Here’s a bit from SIDESHOW IN THE CENTER RING, my science fiction comedy of bad manners. This is from the first chapter, in which the main character, Connie Phelan, tells about growing up poor on Helena Street (known to its denizens as Hell Alley). Don’t try to Google the hymn; I made it up.
A Charming Game
excerpt from SIDESHOW IN THE CENTER RING
by Marian Allen
We shared the Alley with rats and other assorted vermin. We dodged pimps, pushers, and gangs. When we got old enough, some of us entered one or more of these bands. I never did. Just wasn’t a joiner, I guess.
Hell Alley consumed most of the kids I grew up with, but it was the making of me. Insult humor– Slapping, in our lingo – was very big in Hell Alley. I was good at Slapping.
A guy would say, “Hey, Girl! Good Girl! Come here and let me tell you something!”
And I would say something like, “If I was as good as you are ugly, I could work a miracle. What I’d do is turn your face inside out so nobody but you would have to look at it.”
And so on.
Slapping was only one of our favorite sports. Another was going to church. Mom and Daddy didn’t go to church; up too late Saturday to see much of Sunday. That’s how it was with a lot of the kids. My Aunt Bootsie – a sister of my Mom’s – used to drive down to the Alley in her purple electric mini-van and cram it full of us half-washed sinners. She’d take us to St. Philemon’s Cathedral uptown, near her two-story shotgun house, and line us up in the front pew where she could keep an eye on us from the choir. Afterward, she took us to Joe and Sinkers for doughnuts and then back to Helena Street. I’d go in and see if Mom and Daddy were up yet. If they were, she’d come in and visit. They usually weren’t, and she’d go home.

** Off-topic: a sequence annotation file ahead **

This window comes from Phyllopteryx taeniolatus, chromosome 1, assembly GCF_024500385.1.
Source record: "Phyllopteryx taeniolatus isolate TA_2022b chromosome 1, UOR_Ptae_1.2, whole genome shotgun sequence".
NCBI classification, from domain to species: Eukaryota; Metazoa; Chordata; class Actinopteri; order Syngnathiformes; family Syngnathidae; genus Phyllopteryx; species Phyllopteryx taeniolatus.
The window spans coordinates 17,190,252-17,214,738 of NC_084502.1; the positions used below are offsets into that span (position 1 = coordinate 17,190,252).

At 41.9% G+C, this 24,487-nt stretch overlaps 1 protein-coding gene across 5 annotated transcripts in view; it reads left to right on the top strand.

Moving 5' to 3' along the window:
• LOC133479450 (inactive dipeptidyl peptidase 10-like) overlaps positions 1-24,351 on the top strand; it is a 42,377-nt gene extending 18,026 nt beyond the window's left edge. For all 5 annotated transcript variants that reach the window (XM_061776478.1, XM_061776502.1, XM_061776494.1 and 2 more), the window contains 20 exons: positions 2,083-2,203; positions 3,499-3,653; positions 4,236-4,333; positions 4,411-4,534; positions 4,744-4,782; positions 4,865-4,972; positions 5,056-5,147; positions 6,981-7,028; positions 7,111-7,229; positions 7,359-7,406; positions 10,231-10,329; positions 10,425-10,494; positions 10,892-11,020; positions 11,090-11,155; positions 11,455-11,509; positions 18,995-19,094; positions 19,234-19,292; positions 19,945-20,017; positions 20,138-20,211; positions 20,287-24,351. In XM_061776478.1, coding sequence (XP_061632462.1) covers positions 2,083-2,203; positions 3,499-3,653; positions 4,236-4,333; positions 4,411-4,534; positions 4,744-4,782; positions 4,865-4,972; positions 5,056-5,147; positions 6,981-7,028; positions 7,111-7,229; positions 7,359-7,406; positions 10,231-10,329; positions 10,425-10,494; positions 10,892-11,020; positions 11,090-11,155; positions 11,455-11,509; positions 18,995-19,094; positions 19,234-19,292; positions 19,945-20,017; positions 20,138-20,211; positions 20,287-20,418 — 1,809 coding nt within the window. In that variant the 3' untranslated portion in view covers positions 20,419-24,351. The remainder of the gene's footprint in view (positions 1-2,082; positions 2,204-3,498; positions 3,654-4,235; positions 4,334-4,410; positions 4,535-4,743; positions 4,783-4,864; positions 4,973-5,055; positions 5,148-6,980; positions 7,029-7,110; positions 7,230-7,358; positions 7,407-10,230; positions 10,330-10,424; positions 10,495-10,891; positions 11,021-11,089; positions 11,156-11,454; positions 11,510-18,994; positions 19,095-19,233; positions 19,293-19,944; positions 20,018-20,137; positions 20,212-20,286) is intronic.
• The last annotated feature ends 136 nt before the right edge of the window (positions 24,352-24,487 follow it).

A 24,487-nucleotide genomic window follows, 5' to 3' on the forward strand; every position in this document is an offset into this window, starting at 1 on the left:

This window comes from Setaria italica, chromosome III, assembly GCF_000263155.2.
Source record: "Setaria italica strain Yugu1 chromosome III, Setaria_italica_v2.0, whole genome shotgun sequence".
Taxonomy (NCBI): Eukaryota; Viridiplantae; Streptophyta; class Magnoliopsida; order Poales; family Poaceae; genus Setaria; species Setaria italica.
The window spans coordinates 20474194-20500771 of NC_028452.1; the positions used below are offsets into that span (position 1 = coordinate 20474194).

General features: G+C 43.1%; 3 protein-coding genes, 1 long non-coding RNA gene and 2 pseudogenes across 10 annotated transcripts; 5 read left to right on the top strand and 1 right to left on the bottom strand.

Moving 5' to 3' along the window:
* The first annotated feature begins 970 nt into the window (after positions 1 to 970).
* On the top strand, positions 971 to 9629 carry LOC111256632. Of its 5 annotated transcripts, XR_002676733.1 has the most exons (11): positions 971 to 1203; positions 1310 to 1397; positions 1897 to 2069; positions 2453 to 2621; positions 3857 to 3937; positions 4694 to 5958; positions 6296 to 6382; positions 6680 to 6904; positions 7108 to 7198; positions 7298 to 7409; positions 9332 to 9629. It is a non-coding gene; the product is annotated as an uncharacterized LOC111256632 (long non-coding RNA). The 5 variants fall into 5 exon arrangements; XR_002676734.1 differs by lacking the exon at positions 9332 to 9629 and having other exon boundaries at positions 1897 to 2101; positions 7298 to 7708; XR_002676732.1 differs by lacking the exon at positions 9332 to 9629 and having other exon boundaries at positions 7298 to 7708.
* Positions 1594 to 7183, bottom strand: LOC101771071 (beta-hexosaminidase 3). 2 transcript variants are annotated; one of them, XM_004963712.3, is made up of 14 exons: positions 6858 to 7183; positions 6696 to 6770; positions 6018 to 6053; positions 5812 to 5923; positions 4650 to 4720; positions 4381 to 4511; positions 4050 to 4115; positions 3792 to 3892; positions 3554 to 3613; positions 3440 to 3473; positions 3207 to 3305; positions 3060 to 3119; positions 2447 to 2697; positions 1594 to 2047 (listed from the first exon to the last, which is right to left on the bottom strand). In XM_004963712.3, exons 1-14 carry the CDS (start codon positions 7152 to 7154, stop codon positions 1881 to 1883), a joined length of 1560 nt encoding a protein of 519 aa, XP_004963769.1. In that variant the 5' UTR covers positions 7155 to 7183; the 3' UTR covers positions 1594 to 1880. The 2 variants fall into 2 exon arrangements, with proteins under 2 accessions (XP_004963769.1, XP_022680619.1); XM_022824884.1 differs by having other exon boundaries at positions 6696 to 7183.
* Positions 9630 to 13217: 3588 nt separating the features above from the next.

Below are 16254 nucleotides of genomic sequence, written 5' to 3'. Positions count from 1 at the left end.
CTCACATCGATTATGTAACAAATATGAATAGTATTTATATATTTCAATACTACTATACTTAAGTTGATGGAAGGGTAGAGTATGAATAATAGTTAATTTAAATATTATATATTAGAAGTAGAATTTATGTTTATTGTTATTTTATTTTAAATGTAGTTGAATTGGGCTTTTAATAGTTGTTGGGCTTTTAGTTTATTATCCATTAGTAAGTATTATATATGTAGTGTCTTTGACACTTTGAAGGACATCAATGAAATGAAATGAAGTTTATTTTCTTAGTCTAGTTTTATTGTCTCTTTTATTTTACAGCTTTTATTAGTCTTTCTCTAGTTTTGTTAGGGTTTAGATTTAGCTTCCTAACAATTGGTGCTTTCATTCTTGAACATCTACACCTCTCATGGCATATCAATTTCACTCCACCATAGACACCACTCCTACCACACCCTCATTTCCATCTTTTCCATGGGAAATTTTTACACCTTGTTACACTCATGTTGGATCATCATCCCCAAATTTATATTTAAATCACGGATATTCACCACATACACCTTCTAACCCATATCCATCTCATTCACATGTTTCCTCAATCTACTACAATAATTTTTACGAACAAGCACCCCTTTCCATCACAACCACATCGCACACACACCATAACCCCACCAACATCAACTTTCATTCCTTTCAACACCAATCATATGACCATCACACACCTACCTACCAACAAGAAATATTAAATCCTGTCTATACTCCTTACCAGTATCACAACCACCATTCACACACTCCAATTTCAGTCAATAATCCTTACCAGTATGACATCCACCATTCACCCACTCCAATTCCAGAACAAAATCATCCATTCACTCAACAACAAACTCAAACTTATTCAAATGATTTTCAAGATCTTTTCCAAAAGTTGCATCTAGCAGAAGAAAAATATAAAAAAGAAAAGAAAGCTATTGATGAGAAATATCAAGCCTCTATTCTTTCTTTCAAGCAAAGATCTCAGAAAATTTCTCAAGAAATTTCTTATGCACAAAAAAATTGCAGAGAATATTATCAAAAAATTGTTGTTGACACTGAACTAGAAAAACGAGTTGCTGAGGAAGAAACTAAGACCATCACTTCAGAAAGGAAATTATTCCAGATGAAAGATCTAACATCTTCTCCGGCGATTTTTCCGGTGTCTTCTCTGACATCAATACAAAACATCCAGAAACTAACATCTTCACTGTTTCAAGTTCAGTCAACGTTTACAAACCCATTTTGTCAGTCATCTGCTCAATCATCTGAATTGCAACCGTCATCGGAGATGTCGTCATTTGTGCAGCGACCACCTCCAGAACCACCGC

We’d go through St. Philemon’s hymnals looking for material to use in another of our games. We’d get a packing crate or an appliance box out of the big dumpster behind 63 Andriot, do one-potato to choose a kid to be “it,” put the kid in the box, and sing one of those hymns. Then we’d cheer and dance around for a while and sit down and eat whatever cookies or chips we’d scrounged for the game.
Our favorite hymn was “Flesh is My Portion.” You know:
Flesh is my portion, blood is my cup,
Through these, Life is mine .
At this, Your feast, I eat and I sup
Flesh and blood Divine.
The grown-ups would all beam and say, “Ain’t it cute, the kids playing church like that? Baptism and communion and everything?”
They never caught on. We were playing Cannibal.
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A WRITING PROMPT BASED ON MY POST: What was your main character’s favorite childhood game?